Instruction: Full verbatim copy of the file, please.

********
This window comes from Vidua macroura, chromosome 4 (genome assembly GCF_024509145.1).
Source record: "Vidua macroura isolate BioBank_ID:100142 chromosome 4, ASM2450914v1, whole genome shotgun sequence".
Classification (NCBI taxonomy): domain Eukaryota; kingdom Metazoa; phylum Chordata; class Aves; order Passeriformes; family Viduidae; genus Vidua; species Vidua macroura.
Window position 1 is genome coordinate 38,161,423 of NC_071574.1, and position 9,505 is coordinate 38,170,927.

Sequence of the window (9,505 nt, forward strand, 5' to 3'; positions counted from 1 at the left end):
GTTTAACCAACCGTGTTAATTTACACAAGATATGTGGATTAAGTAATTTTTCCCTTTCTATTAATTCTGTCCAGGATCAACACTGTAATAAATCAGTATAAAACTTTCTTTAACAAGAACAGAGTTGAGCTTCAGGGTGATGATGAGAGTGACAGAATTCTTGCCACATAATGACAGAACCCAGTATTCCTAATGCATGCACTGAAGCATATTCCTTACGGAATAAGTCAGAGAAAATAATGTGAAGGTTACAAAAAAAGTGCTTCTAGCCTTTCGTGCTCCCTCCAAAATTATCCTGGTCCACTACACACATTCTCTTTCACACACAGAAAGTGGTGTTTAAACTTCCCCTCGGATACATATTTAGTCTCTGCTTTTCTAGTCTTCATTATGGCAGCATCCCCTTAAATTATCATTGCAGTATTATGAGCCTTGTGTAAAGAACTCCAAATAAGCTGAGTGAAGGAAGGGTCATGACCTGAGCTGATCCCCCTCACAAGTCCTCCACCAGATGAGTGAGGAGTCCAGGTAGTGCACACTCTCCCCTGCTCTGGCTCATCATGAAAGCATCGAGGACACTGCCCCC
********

This window comes from Vidua macroura, chromosome 4 (genome assembly GCF_024509145.1).
Source record: "Vidua macroura isolate BioBank_ID:100142 chromosome 4, ASM2450914v1, whole genome shotgun sequence".
Classification (NCBI taxonomy): domain Eukaryota; kingdom Metazoa; phylum Chordata; class Aves; order Passeriformes; family Viduidae; genus Vidua; species Vidua macroura.
Window position 1 is genome coordinate 38,161,423 of NC_071574.1, and position 9,505 is coordinate 38,170,927.

Sequence of the window (9,505 nt, forward strand, 5' to 3'; positions counted from 1 at the left end):
GTTTAACCAACCGTGTTAATTTACACAAGATATGTGGATTAAGTAATTTTTCCCTTTCTATTAATTCTGTCCAGGATCAACACTGTAATAAATCAGTATAAAACTTTCTTTAACAAGAACAGAGTTGAGCTTCAGGGTGATGATGAGAGTGACAGAATTCTTGCCACATAATGACAGAACCCAGTATTCCTAATGCATGCACTGAAGCATATTCCTTACGGAATAAGTCAGAGAAAATAATGTGAAGGTTACAAAAAAAGTGCTTCTAGCCTTTCGTGCTCCCTCCAAAATTATCCTGGTCCACTACACACATTCTCTTTCACACACAGAAAGTGGTGTTTAAACTTCCCCTCGGATACATATTTAGTCTCTGCTTTTCTAGTCTTCATTATGGCAGCATCCCCTTAAATTATCATTGCAGTATTATGAGCCTTGTGTAAAGAACTCCAAATAAGCTGAGTGAAGGAAGGGTCATGACCTGAGCTGATCCCCCTCACAAGTCCTCCACCAGATGAGTGAGGAGTCCAGGTAGTGCACACTCTCCCCTGCTCTGGCTCATCATGAAAGCATCGAGGACACTGCCCCC